Government & Politics

Libertarian couple bonds over desire for smaller government

Cisse Spragins
Cisse Spragins Provided.

Some couples use free hours for romantic evenings or spontaneous trips.

For Cisse Spragins and Sean O’Toole, quality time is a chance to shrink the government.

Spragins and O’Toole have been married since 2000, and they’re running as Libertarians to be Missouri’s governor and treasurer, respectively.

Their love of limited government brought them together and powers their marriage. Instead of taking a vacation, Spragins said they spent their Memorial Day weekend at the Libertarian Party’s national convention.

“If we’re together on the road, odds are very good that it’s for some sort of Libertarian event,” O’Toole said.

The two met in 1999 through an online dating service while living in Minnesota. They started going steady after an hour in a coffee shop, and got married about a year later.

“I would find it very difficult to be married to someone who wasn’t a Libertarian,” O’Toole said.

Spragins agreed. “Yeah, I don’t think it would work.”

“You’d spend so much time defending your positions,” O’Toole said.

They got involved with the Minnesota Libertarian Party in 2003 and moved to Kansas City the following year. Spragins owns Rockwell Labs, a pest control product manufacturer in North Kansas City, and O’Toole is the IT director for an online training company U, Inc., in Overland Park.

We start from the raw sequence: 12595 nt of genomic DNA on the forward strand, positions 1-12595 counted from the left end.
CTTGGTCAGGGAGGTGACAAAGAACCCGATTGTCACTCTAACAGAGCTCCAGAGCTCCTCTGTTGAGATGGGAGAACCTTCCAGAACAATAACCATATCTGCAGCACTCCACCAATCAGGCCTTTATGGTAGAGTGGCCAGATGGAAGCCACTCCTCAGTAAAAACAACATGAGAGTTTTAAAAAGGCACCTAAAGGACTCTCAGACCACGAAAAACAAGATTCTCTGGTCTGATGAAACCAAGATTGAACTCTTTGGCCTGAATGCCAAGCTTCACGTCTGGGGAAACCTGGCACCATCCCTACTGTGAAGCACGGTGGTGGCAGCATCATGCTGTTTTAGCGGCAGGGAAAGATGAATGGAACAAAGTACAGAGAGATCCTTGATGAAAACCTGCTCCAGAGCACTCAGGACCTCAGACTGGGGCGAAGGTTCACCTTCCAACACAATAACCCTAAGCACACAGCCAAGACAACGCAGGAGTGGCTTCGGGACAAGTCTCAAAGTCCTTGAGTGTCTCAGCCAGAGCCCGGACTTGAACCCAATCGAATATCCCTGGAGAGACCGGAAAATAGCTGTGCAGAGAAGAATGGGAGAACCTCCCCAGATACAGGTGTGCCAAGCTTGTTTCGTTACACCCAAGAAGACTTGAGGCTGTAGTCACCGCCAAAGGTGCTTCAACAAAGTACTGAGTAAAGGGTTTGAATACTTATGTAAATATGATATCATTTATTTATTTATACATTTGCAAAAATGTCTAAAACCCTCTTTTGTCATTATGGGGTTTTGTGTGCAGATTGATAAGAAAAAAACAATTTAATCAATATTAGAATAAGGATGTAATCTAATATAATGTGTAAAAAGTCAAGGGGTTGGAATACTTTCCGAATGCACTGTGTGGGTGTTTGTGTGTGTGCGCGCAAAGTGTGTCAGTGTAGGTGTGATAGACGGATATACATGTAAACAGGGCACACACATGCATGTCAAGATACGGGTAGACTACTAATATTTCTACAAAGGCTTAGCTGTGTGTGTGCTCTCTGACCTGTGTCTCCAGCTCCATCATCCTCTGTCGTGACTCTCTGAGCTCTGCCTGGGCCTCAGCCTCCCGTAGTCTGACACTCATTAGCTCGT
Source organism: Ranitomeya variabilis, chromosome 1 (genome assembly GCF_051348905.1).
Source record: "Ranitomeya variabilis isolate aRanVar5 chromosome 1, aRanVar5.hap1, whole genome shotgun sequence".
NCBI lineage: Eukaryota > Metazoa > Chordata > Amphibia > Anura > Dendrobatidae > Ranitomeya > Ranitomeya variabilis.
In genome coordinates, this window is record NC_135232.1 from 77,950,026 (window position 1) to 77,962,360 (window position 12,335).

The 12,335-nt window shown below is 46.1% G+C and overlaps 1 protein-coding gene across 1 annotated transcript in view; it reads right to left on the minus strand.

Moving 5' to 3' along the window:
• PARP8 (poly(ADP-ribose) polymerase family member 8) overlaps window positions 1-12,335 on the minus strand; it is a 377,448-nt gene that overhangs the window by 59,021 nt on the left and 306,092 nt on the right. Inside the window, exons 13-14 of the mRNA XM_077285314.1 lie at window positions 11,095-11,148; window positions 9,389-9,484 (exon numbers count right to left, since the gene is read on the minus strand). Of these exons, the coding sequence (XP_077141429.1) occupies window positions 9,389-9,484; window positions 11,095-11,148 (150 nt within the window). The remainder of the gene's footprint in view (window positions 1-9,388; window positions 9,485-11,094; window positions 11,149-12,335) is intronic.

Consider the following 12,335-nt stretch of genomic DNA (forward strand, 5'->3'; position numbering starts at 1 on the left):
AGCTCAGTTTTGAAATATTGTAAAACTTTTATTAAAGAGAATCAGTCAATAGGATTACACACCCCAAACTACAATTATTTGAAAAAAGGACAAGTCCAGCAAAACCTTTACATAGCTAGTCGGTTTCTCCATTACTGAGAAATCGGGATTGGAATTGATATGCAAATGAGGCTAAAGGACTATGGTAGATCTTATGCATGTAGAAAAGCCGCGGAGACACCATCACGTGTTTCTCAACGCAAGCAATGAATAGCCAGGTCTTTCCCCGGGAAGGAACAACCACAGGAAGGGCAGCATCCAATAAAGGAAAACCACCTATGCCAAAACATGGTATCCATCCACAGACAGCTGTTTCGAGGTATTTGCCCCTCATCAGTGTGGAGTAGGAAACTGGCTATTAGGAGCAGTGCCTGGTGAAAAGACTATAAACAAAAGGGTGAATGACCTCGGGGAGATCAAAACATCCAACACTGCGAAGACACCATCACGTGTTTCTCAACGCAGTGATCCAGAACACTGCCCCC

With long hours in different lines of work, hours are scant. Both are passionate about their politics, so when they’re off work, they travel for campaign events, put up yard signs and discuss Libertarian literature and ideas.

The two share a dry sense of humor. When asked how campaigning affected the amount of quality time they could share, Spragins said, “We don’t spend that much time together anyway.”

Smiling, O’Toole added, “We live in a large house.”

They’ve both campaigned in Missouri multiple times on the Libertarian ticket despite of the odds: Libertarians grab only a small share of votes each year in any given race.

The party’s presidential candidate, former New Mexico governor Gary Johnson, may be polling above 10 percent, but he faces a Sisyphean climb to the White House and doesn’t stand to win any electoral votes.

Spragins and O’Toole are pragmatic.

“I’m not going to be your next treasurer,” O’Toole said, but “that would be great if I was.”

Will Schmitt: @ws_missouri